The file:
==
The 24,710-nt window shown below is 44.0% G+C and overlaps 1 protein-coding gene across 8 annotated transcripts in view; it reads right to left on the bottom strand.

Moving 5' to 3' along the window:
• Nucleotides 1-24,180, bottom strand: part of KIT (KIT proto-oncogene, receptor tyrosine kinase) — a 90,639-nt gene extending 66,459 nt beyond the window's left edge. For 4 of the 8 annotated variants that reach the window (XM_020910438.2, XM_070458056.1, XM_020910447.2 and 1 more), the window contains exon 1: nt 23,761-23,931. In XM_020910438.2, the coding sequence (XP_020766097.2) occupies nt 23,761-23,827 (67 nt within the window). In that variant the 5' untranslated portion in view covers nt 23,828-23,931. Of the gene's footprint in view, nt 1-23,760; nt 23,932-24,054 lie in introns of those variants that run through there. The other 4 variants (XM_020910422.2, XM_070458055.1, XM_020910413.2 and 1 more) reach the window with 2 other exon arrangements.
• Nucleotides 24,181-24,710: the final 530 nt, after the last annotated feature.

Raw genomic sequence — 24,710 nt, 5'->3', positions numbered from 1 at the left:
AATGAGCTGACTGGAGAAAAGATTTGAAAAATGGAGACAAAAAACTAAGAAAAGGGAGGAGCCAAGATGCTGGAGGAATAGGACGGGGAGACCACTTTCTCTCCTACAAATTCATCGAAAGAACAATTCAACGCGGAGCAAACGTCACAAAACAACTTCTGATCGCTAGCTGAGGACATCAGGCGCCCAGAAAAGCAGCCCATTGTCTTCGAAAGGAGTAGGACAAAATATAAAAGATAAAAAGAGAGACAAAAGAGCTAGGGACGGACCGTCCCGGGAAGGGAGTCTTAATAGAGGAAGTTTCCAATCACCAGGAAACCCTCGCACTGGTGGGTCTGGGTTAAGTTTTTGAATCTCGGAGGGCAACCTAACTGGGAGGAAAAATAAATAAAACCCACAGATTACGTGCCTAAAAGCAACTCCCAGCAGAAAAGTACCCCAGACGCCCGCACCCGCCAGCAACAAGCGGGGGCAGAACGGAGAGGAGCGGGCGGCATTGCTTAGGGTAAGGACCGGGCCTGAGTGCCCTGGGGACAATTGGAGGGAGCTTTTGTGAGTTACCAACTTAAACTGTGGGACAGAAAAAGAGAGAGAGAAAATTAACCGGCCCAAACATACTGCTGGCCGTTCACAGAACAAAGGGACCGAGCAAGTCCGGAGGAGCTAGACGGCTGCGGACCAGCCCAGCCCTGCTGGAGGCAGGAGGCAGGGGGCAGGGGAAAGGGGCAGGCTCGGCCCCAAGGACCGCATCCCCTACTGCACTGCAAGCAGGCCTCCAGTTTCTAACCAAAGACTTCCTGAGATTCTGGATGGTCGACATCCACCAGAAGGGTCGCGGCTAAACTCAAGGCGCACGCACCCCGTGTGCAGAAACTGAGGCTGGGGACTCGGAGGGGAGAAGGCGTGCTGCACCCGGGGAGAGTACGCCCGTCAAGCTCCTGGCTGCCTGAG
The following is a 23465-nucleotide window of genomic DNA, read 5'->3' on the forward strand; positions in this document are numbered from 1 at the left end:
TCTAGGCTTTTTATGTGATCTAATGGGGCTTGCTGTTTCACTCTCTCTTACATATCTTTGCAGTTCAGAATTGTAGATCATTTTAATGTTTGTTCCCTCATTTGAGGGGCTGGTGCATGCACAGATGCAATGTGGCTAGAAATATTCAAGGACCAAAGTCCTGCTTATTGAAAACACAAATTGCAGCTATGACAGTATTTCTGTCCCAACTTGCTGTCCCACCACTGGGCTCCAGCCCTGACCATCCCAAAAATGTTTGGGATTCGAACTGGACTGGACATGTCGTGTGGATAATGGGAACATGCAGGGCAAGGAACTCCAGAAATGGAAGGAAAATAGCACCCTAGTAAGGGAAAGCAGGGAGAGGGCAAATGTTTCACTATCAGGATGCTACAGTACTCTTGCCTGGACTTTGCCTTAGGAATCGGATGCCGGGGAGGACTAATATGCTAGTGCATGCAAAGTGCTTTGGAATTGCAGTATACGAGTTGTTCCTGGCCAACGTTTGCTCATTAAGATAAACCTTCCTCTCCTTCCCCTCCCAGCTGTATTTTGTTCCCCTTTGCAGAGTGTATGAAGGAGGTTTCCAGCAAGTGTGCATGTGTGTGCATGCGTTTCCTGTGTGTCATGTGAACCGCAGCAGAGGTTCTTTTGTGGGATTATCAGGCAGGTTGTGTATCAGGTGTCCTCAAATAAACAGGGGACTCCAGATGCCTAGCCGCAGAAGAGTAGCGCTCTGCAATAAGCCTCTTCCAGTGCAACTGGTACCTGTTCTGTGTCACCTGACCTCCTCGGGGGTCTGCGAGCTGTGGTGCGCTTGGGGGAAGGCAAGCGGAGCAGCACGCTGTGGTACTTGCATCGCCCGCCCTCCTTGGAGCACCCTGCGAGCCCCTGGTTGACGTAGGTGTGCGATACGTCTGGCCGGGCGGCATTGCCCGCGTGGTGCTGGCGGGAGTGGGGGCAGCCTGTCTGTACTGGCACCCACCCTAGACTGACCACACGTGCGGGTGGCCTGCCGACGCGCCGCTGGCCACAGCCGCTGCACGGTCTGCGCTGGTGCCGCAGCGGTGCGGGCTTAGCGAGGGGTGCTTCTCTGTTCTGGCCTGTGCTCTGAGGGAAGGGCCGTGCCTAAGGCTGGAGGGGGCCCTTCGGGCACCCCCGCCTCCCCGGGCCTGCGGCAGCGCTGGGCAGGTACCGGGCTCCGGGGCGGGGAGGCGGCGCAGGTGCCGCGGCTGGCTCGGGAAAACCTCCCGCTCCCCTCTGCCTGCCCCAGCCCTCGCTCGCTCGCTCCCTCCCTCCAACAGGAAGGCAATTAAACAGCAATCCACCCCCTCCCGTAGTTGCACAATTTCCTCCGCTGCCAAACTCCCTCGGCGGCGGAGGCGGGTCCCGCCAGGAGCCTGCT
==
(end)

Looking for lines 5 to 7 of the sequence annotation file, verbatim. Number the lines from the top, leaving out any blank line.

Raw genomic sequence — 24,710 nt, 5'->3', positions numbered from 1 at the left:
AATGAGCTGACTGGAGAAAAGATTTGAAAAATGGAGACAAAAAACTAAGAAAAGGGAGGAGCCAAGATGCTGGAGGAATAGGACGGGGAGACCACTTTCTCTCCTACAAATTCATCGAAAGAACAATTCAACGCGGAGCAAACGTCACAAAACAACTTCTGATCGCTAGCTGAGGACATCAGGCGCCCAGAAAAGCAGCCCATTGTCTTCGAAAGGAGTAGGACAAAATATAAAAGATAAAAAGAGAGACAAAAGAGCTAGGGACGGACCGTCCCGGGAAGGGAGTCTTAATAGAGGAAGTTTCCAATCACCAGGAAACCCTCGCACTGGTGGGTCTGGGTTAAGTTTTTGAATCTCGGAGGGCAACCTAACTGGGAGGAAAAATAAATAAAACCCACAGATTACGTGCCTAAAAGCAACTCCCAGCAGAAAAGTACCCCAGACGCCCGCACCCGCCAGCAACAAGCGGGGGCAGAACGGAGAGGAGCGGGCGGCATTGCTTAGGGTAAGGACCGGGCCTGAGTGCCCTGGGGACAATTGGAGGGAGCTTTTGTGAGTTACCAACTTAAACTGTGGGACAGAAAAAGAGAGAGAGAAAATTAACCGGCCCAAACATACTGCTGGCCGTTCACAGAACAAAGGGACCGAGCAAGTCCGGAGGAGCTAGACGGCTGCGGACCAGCCCAGCCCTGCTGGAGGCAGGAGGCAGGGGGCAGGGGAAAGGGGCAGGCTCGGCCCCAAGGACCGCATCCCCTACTGCACTGCAAGCAGGCCTCCAGTTTCTAACCAAAGACTTCCTGAGATTCTGGATGGTCGACATCCACCAGAAGGGTCGCGGCTAAACTCAAGGCGCACGCACCCCGTGTGCAGAAACTGAGGCTGGGGACTCGGAGGGGAGAAGGCGTGCTGCACCCGGGGAGAGTACGCCCGTCAAGCTCCTGGCTGCCTGAG
The following is a 23465-nucleotide window of genomic DNA, read 5'->3' on the forward strand; positions in this document are numbered from 1 at the left end: